They arrived at Bethsaida. Some people brought a sightless man and begged Jesus to give him a healing touch. Taking him by the hand, he led him out of the village. He put spit in the man’s eyes, laid hands on him, and asked, “Do you see anything?”
He looked up. “I see men. They look like walking trees.” So Jesus laid hands on his eyes again. The man looked hard and realized that he had recovered perfect sight, saw everything in bright, twenty-twenty focus. Jesus sent him straight home, telling him, “Don’t enter the village.” ~ Mark 8: 22-26
It is difficult for me to know what to make of this passage at first hearing. It raises more questions than it answers. Why did Jesus spit on this man to heal him? He didn't heal other blind people that way? Why does it take Jesus laying hands on him twice for his vision to fully restore? Did Jesus not get the prayer right the first time? Why did Jesus take the man away from the people who brought him before he healed him and then command him to go straight home with out entering the village?
If you want answers to these questions, I don't have them.
The phrase that caught my attention when I was listening to this passage the other week was when the man says "I see men. They look like walking trees." I see people that way sometimes. I reduce people to far less than the sum of their parts. I acknowledge that everyone is made in and bears the Image of God, but I do not treat everyone that way. I see people without ever truly seeing them. I may acknowledge their existence, but I minimize them and do not look for God in them - especially if I disagree with them about something. I use our difference of opinion as an excuse to see them as somehow less than, usually with the flawed logic of 'I'm made in the image of God, they do not think like I do, therefore the image of God can't possibly be as strong in their life as mine. Therefore I can discount them'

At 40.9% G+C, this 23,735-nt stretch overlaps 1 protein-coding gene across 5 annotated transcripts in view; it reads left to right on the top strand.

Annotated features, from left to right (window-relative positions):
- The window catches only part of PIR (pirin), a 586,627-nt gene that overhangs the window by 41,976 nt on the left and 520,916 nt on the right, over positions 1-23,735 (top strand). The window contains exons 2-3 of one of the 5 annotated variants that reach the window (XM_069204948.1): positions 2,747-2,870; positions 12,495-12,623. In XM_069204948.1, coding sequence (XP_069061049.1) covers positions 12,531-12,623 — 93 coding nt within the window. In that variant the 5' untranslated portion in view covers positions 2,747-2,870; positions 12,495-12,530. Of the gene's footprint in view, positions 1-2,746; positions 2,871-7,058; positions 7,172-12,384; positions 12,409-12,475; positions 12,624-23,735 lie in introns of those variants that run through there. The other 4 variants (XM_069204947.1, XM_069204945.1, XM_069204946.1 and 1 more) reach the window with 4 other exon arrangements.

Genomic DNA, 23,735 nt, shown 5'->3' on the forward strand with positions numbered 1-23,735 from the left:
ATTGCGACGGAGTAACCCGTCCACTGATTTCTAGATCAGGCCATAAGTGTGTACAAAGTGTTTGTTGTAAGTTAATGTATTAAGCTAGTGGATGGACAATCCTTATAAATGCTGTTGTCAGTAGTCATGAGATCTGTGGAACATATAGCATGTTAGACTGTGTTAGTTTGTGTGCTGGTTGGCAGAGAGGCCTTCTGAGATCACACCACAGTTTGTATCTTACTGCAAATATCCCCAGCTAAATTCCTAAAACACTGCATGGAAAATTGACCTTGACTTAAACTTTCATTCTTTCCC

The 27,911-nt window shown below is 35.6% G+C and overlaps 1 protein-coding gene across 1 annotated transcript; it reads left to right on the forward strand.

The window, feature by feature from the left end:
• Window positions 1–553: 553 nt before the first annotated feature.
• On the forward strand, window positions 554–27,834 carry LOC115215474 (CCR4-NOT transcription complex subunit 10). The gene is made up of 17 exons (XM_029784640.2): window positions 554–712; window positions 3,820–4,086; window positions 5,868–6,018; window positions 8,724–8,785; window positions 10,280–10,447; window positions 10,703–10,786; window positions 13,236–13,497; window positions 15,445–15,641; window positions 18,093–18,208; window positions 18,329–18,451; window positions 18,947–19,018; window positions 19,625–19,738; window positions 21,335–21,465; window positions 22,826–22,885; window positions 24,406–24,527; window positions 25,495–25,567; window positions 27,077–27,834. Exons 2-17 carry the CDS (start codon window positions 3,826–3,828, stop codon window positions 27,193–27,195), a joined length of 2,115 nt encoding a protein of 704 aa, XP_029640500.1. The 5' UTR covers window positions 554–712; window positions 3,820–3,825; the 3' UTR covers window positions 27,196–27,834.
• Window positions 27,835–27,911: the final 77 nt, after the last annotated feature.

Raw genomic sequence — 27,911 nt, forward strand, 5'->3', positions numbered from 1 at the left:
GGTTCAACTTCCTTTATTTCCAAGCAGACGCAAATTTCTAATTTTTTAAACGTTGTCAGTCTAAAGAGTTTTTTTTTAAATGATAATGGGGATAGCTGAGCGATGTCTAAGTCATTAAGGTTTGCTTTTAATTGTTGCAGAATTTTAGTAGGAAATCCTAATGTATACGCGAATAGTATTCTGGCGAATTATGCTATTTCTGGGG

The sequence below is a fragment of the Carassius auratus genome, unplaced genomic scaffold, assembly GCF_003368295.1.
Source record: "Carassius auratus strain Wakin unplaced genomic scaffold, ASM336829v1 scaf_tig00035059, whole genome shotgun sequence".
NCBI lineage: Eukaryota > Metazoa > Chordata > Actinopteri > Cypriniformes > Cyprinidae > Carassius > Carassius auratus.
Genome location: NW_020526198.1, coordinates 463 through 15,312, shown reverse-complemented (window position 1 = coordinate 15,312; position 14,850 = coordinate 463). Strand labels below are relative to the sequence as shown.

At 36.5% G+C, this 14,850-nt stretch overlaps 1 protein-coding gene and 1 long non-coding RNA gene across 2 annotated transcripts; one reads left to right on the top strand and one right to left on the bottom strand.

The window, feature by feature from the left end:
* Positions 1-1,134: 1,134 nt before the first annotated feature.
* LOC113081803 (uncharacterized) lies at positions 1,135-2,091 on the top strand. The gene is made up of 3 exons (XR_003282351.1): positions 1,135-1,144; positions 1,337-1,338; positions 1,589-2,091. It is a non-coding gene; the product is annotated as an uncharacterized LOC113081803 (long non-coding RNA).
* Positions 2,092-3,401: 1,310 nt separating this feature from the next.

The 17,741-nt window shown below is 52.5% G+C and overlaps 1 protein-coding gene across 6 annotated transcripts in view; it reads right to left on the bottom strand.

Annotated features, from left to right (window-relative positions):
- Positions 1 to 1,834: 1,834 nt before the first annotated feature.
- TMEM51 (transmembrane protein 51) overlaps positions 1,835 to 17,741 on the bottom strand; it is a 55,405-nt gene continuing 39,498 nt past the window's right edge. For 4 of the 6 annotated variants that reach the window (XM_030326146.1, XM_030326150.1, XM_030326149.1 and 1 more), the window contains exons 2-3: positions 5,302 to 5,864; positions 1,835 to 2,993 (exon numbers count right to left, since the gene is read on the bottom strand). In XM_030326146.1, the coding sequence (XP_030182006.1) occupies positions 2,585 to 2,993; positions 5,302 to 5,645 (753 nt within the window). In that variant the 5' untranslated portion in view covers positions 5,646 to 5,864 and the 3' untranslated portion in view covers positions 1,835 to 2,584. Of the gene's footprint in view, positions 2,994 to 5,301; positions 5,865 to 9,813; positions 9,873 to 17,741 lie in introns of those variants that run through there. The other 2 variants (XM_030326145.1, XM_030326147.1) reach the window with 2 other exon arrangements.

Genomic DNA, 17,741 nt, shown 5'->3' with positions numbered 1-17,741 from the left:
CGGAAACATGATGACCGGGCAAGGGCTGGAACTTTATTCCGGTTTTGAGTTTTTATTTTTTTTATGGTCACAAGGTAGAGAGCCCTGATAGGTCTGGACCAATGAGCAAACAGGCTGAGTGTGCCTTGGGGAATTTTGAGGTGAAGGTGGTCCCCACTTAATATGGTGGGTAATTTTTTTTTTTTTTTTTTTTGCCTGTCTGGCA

I think all seeing is on a continuum. We move from blind to hazy to clear in every aspect of our lives. However we must be very careful in making the pronouncement 'I can see clearly now' about anything. I can think of many aspects of my life where I was convinced in my 20s that I saw clearly, but what I thought was clear then I see with a very different clarity now.....and of course, 10 - 20 years down the road I may shift again.
The best I can do is to try to live as true to how I feel God is calling me to live today as possible, and trust that Jesus is still working on my sight.
That grace that I extend to myself I should also extend to others. All of us are on journeys growing into who we are created to be. That person who I am discounting because I just see them as a walking tree, may be the very gift of God through whom God is extending transformation and healing to me, and I to them.
Trees grow from seed to shoot. Shoot to sapling. Sapling to mature.
All of us are walking around like trees. If we refuse to leave who we are we will never continue growing into who God has called us to be.
The last verse of Charles Wesley's classic hymn Love Divine says:
Finish, then, Thy new creation;
Pure and spotless let us be.
Let us see Thy great salvation
Perfectly restored in Thee;
Changed from glory into glory,
Till in heaven we take our place,
Till we cast our crowns before Thee,
Lost in wonder, love, and praise.
We are all made in the Image of God, and we are all transforming from glory into glory.
God, give us eyes to see.